Why seminary matters
When a layperson senses a need for deeper instruction and training to become more effective in ministry, or when someone feeling called to full-time Christian ministry wonders what a good next step would be, I generally recommend attending seminary.
Over the years I have received some pushback from those wondering if the time, energy, and cost involved in pursuing a graduate theological education are actually worth it. As one who graduated from seminary, taught at the seminary level for more than a decade, and served as academic dean of a seminary, I affirm without reservation that it is.
A seminary education is relevant and important for today's Christian leaders for a number of reasons.
Deeper questions and relevancy pressures
The point of intersection between faith and culture has become more challenging to navigate in recent decades. In North America the broader culture continues to move away from its Christian heritage making complex issues like freedom of religion, sexual expression, euthanasia, pornography, and prostitution ones that a Christian leader needs to be able to address. Christian leaders need to be, more than ever, equipped to teach and respond to such issues in a loving way that is rooted in Scripture.
The pressure upon pastoral leaders at all stages of their ministry to be relevant in terms of forms and styles of ministry, approaches to worship, and even vocabulary continues to increase. Now is not the time for current and future leaders to lessen their academic and practical preparation for a life of service.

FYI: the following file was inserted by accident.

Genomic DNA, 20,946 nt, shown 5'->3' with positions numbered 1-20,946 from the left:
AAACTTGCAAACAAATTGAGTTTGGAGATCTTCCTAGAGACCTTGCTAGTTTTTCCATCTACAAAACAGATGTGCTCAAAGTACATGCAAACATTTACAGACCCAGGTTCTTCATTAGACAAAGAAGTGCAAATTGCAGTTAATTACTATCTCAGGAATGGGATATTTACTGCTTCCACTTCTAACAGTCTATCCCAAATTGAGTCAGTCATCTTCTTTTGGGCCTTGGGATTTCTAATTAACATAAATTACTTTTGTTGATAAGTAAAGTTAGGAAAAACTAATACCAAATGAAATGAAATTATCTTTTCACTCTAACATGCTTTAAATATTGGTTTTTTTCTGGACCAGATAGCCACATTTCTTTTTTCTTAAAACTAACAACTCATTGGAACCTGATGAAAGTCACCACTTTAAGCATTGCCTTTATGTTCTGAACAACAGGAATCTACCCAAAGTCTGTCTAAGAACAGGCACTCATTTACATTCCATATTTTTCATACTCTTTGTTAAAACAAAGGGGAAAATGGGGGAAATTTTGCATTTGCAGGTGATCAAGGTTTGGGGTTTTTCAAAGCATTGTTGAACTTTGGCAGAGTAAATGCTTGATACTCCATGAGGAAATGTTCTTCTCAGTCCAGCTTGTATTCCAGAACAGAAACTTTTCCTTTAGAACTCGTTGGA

Leading for the long haul
In my denomination, it has often been noted that leaders with a seminary education tend to be the ones who endure in vocational ministry over the long haul. Ministry is challenging for a host of reasons and can be difficult even at the best of times. It is wise for someone wrestling with a call to ministry to take steps that shore up that call and deepen his or her faith. Serious preparation can fortify a leader with the instruction, encouragement, and relationships that can increase the likelihood of serving effectively for a long time.
Building relationships with key ministry leaders
Many Christian leaders have noted that ministry can be a lonely vocation. In spite of how loving and supportive a local congregation can be, for instance, a young pastor and family can still feel isolated and without personal support. A seminary experience can provide supporting relationships and encouragement for a life of ministry. Many younger and older ministers have relied upon deep relationships formed in seminary as places to turn to for encouragement and friendship.
Christian witness is strengthened when local churches and ministries cooperate in a community. Those inside and outside the Christian family expect such cooperation. Many leaders find ministry cooperation is built on trust, trust is built on relationship, and relationship is built on meeting and spending time with others. For many these initial relationships were formed in seminary.
Seminary is not the "be all and end all" for someone heading toward a vocation in ministry but it can be a great advantage. If you are wrestling with the question of how to prepare for a life of effective ministry, take the time to explore a seminary education.
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